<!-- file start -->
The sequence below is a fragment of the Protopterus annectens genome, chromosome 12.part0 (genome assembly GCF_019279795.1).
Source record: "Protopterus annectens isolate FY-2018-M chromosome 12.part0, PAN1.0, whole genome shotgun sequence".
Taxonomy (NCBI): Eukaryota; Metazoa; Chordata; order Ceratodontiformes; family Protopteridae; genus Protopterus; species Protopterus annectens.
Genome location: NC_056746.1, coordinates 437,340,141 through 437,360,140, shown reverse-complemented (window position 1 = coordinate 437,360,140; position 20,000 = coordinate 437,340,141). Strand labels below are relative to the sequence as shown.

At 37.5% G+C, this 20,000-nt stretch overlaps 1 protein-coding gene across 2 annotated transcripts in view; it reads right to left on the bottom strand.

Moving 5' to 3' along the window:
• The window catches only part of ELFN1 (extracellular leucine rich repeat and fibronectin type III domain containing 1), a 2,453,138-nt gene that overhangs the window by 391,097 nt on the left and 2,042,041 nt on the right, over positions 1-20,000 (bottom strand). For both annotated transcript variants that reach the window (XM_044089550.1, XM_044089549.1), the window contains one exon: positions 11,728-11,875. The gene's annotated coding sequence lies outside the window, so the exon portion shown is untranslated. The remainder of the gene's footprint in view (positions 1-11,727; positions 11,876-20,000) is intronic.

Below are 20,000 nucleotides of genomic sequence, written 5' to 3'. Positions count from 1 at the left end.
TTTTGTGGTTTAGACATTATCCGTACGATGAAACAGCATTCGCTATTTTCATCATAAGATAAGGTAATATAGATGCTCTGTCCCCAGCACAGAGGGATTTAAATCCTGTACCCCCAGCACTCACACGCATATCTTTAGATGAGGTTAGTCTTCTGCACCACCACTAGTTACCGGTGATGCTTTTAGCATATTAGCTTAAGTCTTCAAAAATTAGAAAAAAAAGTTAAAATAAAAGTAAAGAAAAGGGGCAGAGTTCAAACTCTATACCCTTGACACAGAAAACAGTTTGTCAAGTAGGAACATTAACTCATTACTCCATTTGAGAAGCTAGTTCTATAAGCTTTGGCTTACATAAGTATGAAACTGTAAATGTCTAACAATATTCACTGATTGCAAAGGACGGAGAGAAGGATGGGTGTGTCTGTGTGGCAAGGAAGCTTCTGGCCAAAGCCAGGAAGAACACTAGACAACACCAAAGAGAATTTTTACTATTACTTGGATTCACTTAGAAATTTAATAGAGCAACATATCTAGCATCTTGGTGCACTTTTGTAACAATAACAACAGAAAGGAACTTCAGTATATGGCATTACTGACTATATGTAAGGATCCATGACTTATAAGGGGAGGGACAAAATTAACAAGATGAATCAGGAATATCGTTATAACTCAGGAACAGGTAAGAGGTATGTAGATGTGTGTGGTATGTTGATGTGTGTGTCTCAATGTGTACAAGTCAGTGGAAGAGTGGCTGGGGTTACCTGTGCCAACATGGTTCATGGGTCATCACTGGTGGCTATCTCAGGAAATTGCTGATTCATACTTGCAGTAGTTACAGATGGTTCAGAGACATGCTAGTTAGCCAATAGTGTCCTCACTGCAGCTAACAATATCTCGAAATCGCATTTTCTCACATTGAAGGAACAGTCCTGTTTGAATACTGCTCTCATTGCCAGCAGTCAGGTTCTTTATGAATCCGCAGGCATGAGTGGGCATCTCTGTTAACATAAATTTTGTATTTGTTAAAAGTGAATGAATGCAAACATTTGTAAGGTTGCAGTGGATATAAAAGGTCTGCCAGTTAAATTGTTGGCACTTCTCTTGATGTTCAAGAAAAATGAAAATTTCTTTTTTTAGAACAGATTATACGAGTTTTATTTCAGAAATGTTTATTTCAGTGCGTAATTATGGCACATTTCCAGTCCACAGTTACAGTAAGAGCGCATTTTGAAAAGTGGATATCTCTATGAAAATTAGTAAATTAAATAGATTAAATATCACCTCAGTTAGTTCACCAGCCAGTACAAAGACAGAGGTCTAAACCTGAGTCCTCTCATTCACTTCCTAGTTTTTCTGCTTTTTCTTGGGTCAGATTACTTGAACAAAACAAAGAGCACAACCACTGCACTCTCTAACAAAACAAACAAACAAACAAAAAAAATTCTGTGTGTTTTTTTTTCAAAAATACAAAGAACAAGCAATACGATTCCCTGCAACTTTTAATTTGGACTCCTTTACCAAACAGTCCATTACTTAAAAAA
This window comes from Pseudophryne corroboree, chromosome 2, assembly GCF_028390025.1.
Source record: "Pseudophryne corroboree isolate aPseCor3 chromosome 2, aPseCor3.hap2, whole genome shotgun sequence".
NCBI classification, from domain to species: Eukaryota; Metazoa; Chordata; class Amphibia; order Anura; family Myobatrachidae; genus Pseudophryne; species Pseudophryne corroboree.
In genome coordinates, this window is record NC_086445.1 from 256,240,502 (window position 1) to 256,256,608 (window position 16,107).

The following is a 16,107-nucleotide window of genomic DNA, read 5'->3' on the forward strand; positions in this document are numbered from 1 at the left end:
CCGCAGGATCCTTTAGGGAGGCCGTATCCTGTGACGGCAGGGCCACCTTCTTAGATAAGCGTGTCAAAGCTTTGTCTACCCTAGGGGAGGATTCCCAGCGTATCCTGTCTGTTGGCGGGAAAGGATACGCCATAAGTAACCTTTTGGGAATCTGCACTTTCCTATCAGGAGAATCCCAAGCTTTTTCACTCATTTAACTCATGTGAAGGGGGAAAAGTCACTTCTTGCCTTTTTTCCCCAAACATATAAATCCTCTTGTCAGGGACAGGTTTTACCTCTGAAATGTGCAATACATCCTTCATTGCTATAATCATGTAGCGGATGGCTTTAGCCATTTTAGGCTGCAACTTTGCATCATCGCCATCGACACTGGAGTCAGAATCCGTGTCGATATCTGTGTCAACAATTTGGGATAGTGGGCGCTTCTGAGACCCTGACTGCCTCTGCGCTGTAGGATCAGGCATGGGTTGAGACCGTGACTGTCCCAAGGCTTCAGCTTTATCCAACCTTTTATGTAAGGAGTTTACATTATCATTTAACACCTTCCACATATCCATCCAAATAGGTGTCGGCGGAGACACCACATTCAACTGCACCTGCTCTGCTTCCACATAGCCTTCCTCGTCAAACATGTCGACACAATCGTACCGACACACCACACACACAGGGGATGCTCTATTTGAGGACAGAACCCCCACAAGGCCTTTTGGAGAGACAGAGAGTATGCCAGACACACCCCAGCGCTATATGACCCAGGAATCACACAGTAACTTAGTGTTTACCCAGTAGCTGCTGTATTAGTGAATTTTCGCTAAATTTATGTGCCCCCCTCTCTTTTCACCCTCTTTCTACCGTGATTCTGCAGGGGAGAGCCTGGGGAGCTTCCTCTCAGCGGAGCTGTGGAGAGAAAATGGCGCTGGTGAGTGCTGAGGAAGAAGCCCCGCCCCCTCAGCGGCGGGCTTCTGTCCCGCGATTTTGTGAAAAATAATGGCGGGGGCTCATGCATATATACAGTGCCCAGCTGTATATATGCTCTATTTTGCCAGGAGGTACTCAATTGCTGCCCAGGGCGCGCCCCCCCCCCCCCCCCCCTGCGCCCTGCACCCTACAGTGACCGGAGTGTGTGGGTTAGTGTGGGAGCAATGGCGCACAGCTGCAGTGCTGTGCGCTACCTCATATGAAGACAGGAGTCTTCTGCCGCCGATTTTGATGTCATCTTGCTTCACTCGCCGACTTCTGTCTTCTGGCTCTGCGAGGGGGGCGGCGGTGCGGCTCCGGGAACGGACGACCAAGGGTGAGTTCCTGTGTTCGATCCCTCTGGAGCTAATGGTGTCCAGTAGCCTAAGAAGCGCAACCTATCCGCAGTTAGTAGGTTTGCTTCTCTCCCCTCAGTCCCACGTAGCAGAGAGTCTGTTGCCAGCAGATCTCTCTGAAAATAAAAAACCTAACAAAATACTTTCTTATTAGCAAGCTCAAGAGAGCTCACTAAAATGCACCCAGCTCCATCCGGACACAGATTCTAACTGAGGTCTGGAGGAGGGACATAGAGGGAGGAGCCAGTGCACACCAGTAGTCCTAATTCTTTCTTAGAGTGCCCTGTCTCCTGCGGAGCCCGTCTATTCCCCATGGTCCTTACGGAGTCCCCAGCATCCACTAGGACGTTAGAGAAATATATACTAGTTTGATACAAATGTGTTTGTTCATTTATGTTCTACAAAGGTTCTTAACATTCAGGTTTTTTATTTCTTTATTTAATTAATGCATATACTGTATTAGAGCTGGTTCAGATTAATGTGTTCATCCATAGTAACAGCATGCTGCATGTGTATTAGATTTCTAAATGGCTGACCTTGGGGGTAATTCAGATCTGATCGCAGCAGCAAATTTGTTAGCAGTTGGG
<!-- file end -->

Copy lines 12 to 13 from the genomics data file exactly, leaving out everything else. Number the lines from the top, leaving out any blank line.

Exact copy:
NCBI classification, from domain to species: Eukaryota; Metazoa; Chordata; class Amphibia; order Anura; family Myobatrachidae; genus Pseudophryne; species Pseudophryne corroboree.
In genome coordinates, this window is record NC_086445.1 from 256,240,502 (window position 1) to 256,256,608 (window position 16,107).